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UK has considered fifty new fossil fuel projects since COP26

At least three projects have received government approval and are to be carried out over the next three years. Fifty more are known to be in the works.

While I’m privy to dishing out good news on Fridays, it’s pretty hard to ignore the revelation that the UK government has considered at least 50 new fossil fuel schemes since hosting COP26 last November.

As world leaders spent a week making false promises to stave off global heating during the week-long climate summit, the fossil fuel industry was working to secure the worldwide expansion of its business ventures.

The Guardian revealed last week that the industry has been quietly planning 195 oil and gas projects, despite serious and obvious indications that the climate crisis is worsening globally.

These projects, labelled ‘multibillion-dollar bets against humanity halting global heating’, would be responsible for emitting at least 1 billion tonnes of CO2 from start to finish. That’s more than China, the world’s biggest CO2 polluter, emits over the course of a decade.

A number of these have already gotten started in the UK after gaining approval from the government. At the beginning of this year, the Abigail oil and gas field was given the go ahead off the east coast of Scotland.

Travelling 450 miles down the nation, South Wales was granted an extended licence to mine 40 million tonnes of coal. Just weeks later, plans to expand oil production in several areas across England were also approved.  Thanks a lot, Boris.

The information outlined in The Guardian’s report is particularly concerning. It projects that the world’s largest oil companies are on track to spend a collective $103 million on ventures every day for the next decade.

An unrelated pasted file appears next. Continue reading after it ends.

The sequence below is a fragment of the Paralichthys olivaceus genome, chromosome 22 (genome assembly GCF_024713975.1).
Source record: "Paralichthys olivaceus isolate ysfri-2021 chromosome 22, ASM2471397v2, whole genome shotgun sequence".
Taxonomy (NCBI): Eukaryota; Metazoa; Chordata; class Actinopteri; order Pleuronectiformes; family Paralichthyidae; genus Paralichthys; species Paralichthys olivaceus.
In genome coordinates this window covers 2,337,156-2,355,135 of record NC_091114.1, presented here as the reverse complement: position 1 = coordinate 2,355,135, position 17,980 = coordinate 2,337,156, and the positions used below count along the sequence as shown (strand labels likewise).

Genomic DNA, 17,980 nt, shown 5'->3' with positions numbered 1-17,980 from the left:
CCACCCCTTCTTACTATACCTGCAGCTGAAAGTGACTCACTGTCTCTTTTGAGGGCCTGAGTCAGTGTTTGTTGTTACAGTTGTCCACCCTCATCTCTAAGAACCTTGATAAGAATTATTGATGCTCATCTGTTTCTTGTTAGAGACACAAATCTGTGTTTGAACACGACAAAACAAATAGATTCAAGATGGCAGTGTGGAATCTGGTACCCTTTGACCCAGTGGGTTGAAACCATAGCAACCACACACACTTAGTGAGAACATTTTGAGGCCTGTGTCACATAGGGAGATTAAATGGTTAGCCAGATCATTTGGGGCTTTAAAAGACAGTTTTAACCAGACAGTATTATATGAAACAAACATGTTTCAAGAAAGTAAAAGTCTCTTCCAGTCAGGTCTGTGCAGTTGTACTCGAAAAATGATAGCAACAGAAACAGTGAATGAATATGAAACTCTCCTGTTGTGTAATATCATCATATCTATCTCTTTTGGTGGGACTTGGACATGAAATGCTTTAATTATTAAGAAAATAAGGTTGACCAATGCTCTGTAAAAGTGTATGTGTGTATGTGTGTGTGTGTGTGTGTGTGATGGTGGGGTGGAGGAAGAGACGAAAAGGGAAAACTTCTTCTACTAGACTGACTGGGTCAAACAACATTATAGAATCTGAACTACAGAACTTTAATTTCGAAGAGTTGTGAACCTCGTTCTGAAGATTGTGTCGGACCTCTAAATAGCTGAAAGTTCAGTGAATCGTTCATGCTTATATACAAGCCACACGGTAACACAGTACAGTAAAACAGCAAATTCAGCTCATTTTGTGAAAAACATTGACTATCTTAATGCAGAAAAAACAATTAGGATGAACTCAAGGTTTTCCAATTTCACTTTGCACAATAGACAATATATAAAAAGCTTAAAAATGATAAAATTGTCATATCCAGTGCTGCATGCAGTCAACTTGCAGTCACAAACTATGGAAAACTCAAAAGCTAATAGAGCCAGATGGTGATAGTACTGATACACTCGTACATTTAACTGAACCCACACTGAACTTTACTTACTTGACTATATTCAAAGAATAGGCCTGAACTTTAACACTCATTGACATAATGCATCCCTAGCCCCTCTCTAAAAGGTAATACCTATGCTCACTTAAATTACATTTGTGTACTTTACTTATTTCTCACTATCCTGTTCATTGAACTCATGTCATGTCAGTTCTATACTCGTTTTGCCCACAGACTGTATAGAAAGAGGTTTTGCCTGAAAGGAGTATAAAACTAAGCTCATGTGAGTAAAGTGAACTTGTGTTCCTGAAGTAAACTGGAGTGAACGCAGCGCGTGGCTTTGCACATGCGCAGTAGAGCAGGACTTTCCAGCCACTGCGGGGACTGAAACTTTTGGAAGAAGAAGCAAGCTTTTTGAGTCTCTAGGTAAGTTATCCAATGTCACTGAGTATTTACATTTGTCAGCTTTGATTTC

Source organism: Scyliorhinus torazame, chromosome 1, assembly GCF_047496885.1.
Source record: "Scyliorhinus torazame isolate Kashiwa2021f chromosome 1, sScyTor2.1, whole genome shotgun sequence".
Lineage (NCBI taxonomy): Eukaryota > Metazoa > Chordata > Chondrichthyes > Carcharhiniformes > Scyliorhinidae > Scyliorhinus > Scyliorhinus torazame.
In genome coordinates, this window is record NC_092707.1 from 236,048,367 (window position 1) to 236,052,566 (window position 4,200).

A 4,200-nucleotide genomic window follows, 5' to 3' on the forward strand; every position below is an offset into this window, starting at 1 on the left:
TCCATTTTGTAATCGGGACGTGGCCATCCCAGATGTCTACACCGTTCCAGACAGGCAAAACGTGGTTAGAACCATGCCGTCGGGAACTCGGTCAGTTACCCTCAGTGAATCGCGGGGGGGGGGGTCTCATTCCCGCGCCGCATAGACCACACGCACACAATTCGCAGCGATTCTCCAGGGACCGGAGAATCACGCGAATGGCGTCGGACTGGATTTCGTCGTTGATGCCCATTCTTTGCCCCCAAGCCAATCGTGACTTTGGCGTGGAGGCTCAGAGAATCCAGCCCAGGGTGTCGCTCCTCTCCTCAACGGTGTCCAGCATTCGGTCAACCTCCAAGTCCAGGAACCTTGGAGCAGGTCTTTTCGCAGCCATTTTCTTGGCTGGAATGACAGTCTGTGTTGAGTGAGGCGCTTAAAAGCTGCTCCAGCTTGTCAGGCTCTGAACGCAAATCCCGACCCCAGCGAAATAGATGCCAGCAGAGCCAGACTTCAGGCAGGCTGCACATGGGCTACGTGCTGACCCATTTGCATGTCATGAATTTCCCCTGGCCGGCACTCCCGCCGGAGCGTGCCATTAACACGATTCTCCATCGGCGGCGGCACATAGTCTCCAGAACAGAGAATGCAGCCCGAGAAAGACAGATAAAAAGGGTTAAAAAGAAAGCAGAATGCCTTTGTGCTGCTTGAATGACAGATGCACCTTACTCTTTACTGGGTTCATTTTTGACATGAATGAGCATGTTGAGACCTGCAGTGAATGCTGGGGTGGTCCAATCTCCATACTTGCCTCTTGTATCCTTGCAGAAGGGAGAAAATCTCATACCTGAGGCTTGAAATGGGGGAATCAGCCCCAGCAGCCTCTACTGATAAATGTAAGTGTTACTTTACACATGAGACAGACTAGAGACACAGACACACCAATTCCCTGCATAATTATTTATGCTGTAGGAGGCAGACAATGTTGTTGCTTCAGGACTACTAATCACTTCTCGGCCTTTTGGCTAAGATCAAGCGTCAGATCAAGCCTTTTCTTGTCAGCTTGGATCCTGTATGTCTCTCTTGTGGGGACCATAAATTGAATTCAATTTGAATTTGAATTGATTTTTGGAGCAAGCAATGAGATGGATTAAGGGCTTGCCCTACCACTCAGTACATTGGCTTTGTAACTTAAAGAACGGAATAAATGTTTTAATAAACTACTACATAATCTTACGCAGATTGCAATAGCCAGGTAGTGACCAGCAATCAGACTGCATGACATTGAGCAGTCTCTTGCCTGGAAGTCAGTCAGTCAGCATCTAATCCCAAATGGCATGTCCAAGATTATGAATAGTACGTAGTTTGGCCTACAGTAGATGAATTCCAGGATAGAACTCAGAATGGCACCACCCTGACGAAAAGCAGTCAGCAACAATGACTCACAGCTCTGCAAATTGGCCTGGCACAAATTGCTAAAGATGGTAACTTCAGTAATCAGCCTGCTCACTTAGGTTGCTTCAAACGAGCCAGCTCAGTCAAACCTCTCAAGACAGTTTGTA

What is this unimaginable sum of money going towards? Good question.

That money is going towards ‘carbon bombs’, or rather a coal, oil, or fossil gas project that has the potential to emit more than a gigaton of CO2.

And while this is ringing serious alarm bells for scientists, activists, and anyone with a basic understanding of how climate change works, it appears those in charge – and those who stand to profit financially – simply do not care.

Since 2011, scientists in the field of climate research warned that fossil fuels must stay in the ground in order to prevent global heating. They warned again in 2015 that at least 75 percent of the world’s reserves should stay in the ground to avoid ‘the worst effects of climate change’.

But it has become ever more clear that companies are prioritising their own financial gain over humanity’s wellbeing. BP’s boss even publicly described the company as a ‘cash machine’ in light of recent price increases.

The abandonment of Russian energy due to the war in Ukraine has only vamped up national government’s justification for looking to tap into fossil fuels on home soil.

‘As Putin continues to use gas as a geopolitical weapon, we make no apology whatsoever for sourcing more of the oil and gas Britain needs from within our own territorial waters,’ said a government spokesperson.

It’s difficult to imagine who – or what – will be able to stop it all from happening.


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